Like Wildfire – Parshat Tazria Metzora 5773

Are you keeping up with any of the Kardashians? Or Lindsay?  Or Justin?  It’s difficult not to when the celebrity industry is everywhere from the doctor’s office in the form of Us Weekly in the waiting room to our living rooms on just about any evening news broadcast.

As a society, we’re addicted to gossip. Sometimes it’s harmless, like when TMZ tells us Britney Spears is headed home for Easter this year. Sometimes it’s not, like when rumors on social media escalate into cyber bullying.  Whether destructive or not, words that come out of our mouths or our keyboards can be excused, forgiven, or even deleted, but never taken back.

This week we read the double portions of Tazria and Metzora.  These Torah portions bring us the laws of purification, of both our bodies and our homes. The laws detail how to return to the community after an extended illness and how to rid community property of physical impurities.  One of the most frequently discussed laws found in these texts is that dealing with the metzora, the leper.  The Torah simply explains leprosy as an infectious and contagious disease, but our sages note the linguistic similarity in the Hebrew word for leperand the Hebrew for the one who gossips,“haMotzi Shem Ra.”  The sages believed leprosy to be a punishment for the sins of gossip because of how they both spread from person to person.

I’ll admit the linguistic connection is intriguing, but the sentence certainly seems harsh, doesn’t it?  A punishment like leprosy for the crime of gossip undoubtedly conveyed the weight of the sin.  A visible mark like leprosy would outwardly brand you as a person who no longer belonged inside the community.  Not only was the perpetrator infected, but he also had to be isolated for fear of spreading the infection and the behavior.

Today,while the punishment might not be quite as severe, gossip can be just as damaging, if not more so.  With a 24-hournews cycle and the power of social media, where things are often referred to as“viral,” ideas spread incredibly fast. Moreover, digital technology empowers us with a false sense of anonymity.  If you have to be confrontational, do you pick up the phone or send an email?  Combine the speed of communication with the feeling of being disconnected from the very message you’re sending, and it’s no wonder rumors get out of control.  What’s worse, we don’t realize what we’re saying or how our words impact others around us until it’s too late.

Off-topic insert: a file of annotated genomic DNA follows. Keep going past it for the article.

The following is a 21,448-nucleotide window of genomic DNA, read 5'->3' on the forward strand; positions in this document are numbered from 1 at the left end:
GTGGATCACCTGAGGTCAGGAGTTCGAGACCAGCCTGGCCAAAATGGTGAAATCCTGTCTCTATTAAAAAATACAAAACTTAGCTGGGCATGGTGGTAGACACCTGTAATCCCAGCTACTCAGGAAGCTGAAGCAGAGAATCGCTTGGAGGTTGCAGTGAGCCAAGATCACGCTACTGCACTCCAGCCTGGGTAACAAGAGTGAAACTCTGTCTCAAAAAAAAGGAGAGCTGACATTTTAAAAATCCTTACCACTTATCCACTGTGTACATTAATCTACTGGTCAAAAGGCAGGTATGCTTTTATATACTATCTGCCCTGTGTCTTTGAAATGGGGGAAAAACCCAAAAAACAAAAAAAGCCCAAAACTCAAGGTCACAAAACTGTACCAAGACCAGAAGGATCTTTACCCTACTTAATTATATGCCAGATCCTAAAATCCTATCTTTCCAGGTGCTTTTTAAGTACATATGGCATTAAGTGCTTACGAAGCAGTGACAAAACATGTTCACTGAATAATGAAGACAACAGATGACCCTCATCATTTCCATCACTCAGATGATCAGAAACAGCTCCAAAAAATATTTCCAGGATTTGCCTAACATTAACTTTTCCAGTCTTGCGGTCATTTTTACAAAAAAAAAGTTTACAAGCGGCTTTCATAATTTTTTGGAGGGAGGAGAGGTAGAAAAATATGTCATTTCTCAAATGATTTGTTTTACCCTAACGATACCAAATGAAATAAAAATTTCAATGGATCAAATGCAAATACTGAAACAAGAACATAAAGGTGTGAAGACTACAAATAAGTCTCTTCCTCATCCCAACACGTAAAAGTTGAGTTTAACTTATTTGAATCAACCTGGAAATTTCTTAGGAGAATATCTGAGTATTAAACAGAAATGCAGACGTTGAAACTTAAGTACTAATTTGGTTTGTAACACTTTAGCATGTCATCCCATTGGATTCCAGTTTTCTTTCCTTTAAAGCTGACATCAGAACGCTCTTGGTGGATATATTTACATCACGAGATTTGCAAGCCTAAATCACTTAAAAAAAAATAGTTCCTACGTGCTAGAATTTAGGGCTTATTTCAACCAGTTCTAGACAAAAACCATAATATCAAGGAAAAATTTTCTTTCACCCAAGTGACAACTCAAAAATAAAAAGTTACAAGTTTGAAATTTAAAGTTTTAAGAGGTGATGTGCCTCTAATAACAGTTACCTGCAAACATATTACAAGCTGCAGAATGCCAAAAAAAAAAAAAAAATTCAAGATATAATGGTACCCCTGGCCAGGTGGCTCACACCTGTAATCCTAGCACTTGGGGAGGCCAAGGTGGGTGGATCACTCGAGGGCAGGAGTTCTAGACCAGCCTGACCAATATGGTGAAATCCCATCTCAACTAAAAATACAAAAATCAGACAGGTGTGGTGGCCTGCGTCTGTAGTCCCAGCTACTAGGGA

Tazria and Metzora remind us that gossip, like the ancient punishment thought to accompany it, leaves in its wake only pain and isolation.  And it isn’t just the direct victim who feels the effects, but those who hear our words as well.  That Facebook status update seems innocent enough, but without knowing it you’ve brought to light something not intended for public consumption.  Or adults might swap stories not thinking that children in the vicinity are paying attention,only to find out that the information has been absorbed, reengineered, and retold by much younger gossipers.

We’ve all heard the story of the man who spread rumors and was instructed by his rabbi to rip open a pillow, release the feathers into the wind, and then go retrieve them all.  Perhaps you have even demonstrated the effect of rumors to a child by squeezing toothpaste out of a tube and asking the child to put it back in the container.  Whether through a story, an experiential lesson, or a game of telephone, it’s important to be reminded of the impact of our words.  Our speech can be used for any number of purposes.  May this week’s parshiyotremind us to use it with care.

THIS TOO IS TORAH: Nineteenth century spiritual leader, Rabbi Yisrael Salanter, noted that the laws of leprosy and gossip followed immediately after the dietary laws.  He suggested this teaches us to be as scrupulous about what comes out of our mouths as we are about what goes into them.

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